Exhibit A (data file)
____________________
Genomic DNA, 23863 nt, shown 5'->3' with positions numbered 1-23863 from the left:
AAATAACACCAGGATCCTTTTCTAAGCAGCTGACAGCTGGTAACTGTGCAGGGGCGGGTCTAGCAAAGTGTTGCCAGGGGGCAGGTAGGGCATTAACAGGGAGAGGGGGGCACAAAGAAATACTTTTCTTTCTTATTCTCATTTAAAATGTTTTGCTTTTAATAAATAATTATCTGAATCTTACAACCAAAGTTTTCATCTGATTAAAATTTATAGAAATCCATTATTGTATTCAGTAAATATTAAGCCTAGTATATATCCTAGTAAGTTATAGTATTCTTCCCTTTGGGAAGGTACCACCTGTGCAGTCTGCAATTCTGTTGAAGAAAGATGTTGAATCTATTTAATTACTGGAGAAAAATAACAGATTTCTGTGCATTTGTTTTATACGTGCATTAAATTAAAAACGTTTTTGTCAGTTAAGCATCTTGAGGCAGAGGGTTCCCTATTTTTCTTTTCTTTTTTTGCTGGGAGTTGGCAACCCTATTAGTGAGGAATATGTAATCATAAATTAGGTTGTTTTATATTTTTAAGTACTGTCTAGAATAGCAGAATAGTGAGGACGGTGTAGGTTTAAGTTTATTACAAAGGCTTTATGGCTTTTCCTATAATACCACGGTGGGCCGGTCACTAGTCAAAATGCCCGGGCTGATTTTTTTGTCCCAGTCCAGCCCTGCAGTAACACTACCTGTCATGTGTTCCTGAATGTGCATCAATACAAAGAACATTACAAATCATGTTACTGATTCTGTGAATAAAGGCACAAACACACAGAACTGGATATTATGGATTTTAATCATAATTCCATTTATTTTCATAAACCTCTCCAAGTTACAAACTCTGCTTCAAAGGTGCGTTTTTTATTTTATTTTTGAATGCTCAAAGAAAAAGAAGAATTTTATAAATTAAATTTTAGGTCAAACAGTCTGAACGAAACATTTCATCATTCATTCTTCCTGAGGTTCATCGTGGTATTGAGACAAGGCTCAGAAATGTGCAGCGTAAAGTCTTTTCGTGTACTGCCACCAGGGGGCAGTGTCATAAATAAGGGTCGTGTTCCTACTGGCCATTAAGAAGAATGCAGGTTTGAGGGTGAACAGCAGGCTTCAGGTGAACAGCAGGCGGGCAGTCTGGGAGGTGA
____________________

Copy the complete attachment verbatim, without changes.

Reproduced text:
Genomic DNA, 23863 nt, shown 5'->3' with positions numbered 1-23863 from the left:
AAATAACACCAGGATCCTTTTCTAAGCAGCTGACAGCTGGTAACTGTGCAGGGGCGGGTCTAGCAAAGTGTTGCCAGGGGGCAGGTAGGGCATTAACAGGGAGAGGGGGGCACAAAGAAATACTTTTCTTTCTTATTCTCATTTAAAATGTTTTGCTTTTAATAAATAATTATCTGAATCTTACAACCAAAGTTTTCATCTGATTAAAATTTATAGAAATCCATTATTGTATTCAGTAAATATTAAGCCTAGTATATATCCTAGTAAGTTATAGTATTCTTCCCTTTGGGAAGGTACCACCTGTGCAGTCTGCAATTCTGTTGAAGAAAGATGTTGAATCTATTTAATTACTGGAGAAAAATAACAGATTTCTGTGCATTTGTTTTATACGTGCATTAAATTAAAAACGTTTTTGTCAGTTAAGCATCTTGAGGCAGAGGGTTCCCTATTTTTCTTTTCTTTTTTTGCTGGGAGTTGGCAACCCTATTAGTGAGGAATATGTAATCATAAATTAGGTTGTTTTATATTTTTAAGTACTGTCTAGAATAGCAGAATAGTGAGGACGGTGTAGGTTTAAGTTTATTACAAAGGCTTTATGGCTTTTCCTATAATACCACGGTGGGCCGGTCACTAGTCAAAATGCCCGGGCTGATTTTTTTGTCCCAGTCCAGCCCTGCAGTAACACTACCTGTCATGTGTTCCTGAATGTGCATCAATACAAAGAACATTACAAATCATGTTACTGATTCTGTGAATAAAGGCACAAACACACAGAACTGGATATTATGGATTTTAATCATAATTCCATTTATTTTCATAAACCTCTCCAAGTTACAAACTCTGCTTCAAAGGTGCGTTTTTTATTTTATTTTTGAATGCTCAAAGAAAAAGAAGAATTTTATAAATTAAATTTTAGGTCAAACAGTCTGAACGAAACATTTCATCATTCATTCTTCCTGAGGTTCATCGTGGTATTGAGACAAGGCTCAGAAATGTGCAGCGTAAAGTCTTTTCGTGTACTGCCACCAGGGGGCAGTGTCATAAATAAGGGTCGTGTTCCTACTGGCCATTAAGAAGAATGCAGGTTTGAGGGTGAACAGCAGGCTTCAGGTGAACAGCAGGCGGGCAGTCTGGGAGGTGA